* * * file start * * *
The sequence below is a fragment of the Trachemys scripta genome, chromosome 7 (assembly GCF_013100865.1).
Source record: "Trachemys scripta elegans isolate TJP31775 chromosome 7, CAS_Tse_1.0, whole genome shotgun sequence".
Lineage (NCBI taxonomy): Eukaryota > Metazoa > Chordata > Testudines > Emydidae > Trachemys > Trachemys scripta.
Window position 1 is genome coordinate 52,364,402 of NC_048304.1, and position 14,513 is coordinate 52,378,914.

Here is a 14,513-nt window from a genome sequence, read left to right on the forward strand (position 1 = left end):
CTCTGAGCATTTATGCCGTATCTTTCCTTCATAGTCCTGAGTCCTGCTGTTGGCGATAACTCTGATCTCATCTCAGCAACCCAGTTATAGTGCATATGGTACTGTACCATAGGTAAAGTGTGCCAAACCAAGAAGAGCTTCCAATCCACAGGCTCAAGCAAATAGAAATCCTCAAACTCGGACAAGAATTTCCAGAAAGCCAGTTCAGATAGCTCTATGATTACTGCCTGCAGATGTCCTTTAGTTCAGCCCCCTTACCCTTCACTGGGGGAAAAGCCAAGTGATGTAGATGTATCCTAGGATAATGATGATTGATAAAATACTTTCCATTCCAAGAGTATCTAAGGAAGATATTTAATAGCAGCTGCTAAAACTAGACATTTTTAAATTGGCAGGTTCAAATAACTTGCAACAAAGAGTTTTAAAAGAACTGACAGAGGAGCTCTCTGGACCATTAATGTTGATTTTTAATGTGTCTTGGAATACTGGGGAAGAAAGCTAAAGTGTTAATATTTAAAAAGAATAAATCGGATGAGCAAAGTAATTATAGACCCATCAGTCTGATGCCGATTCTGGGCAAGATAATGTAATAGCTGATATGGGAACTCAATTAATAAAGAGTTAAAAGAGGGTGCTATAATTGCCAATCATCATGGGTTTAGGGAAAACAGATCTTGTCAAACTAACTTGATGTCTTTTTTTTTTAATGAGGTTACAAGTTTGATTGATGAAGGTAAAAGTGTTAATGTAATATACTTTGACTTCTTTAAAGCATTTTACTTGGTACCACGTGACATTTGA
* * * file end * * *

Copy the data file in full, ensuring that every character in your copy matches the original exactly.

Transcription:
The sequence below is a fragment of the Trachemys scripta genome, chromosome 7 (assembly GCF_013100865.1).
Source record: "Trachemys scripta elegans isolate TJP31775 chromosome 7, CAS_Tse_1.0, whole genome shotgun sequence".
Lineage (NCBI taxonomy): Eukaryota > Metazoa > Chordata > Testudines > Emydidae > Trachemys > Trachemys scripta.
Window position 1 is genome coordinate 52,364,402 of NC_048304.1, and position 14,513 is coordinate 52,378,914.

Here is a 14,513-nt window from a genome sequence, read left to right on the forward strand (position 1 = left end):
CTCTGAGCATTTATGCCGTATCTTTCCTTCATAGTCCTGAGTCCTGCTGTTGGCGATAACTCTGATCTCATCTCAGCAACCCAGTTATAGTGCATATGGTACTGTACCATAGGTAAAGTGTGCCAAACCAAGAAGAGCTTCCAATCCACAGGCTCAAGCAAATAGAAATCCTCAAACTCGGACAAGAATTTCCAGAAAGCCAGTTCAGATAGCTCTATGATTACTGCCTGCAGATGTCCTTTAGTTCAGCCCCCTTACCCTTCACTGGGGGAAAAGCCAAGTGATGTAGATGTATCCTAGGATAATGATGATTGATAAAATACTTTCCATTCCAAGAGTATCTAAGGAAGATATTTAATAGCAGCTGCTAAAACTAGACATTTTTAAATTGGCAGGTTCAAATAACTTGCAACAAAGAGTTTTAAAAGAACTGACAGAGGAGCTCTCTGGACCATTAATGTTGATTTTTAATGTGTCTTGGAATACTGGGGAAGAAAGCTAAAGTGTTAATATTTAAAAAGAATAAATCGGATGAGCAAAGTAATTATAGACCCATCAGTCTGATGCCGATTCTGGGCAAGATAATGTAATAGCTGATATGGGAACTCAATTAATAAAGAGTTAAAAGAGGGTGCTATAATTGCCAATCATCATGGGTTTAGGGAAAACAGATCTTGTCAAACTAACTTGATGTCTTTTTTTTTTAATGAGGTTACAAGTTTGATTGATGAAGGTAAAAGTGTTAATGTAATATACTTTGACTTCTTTAAAGCATTTTACTTGGTACCACGTGACATTTGA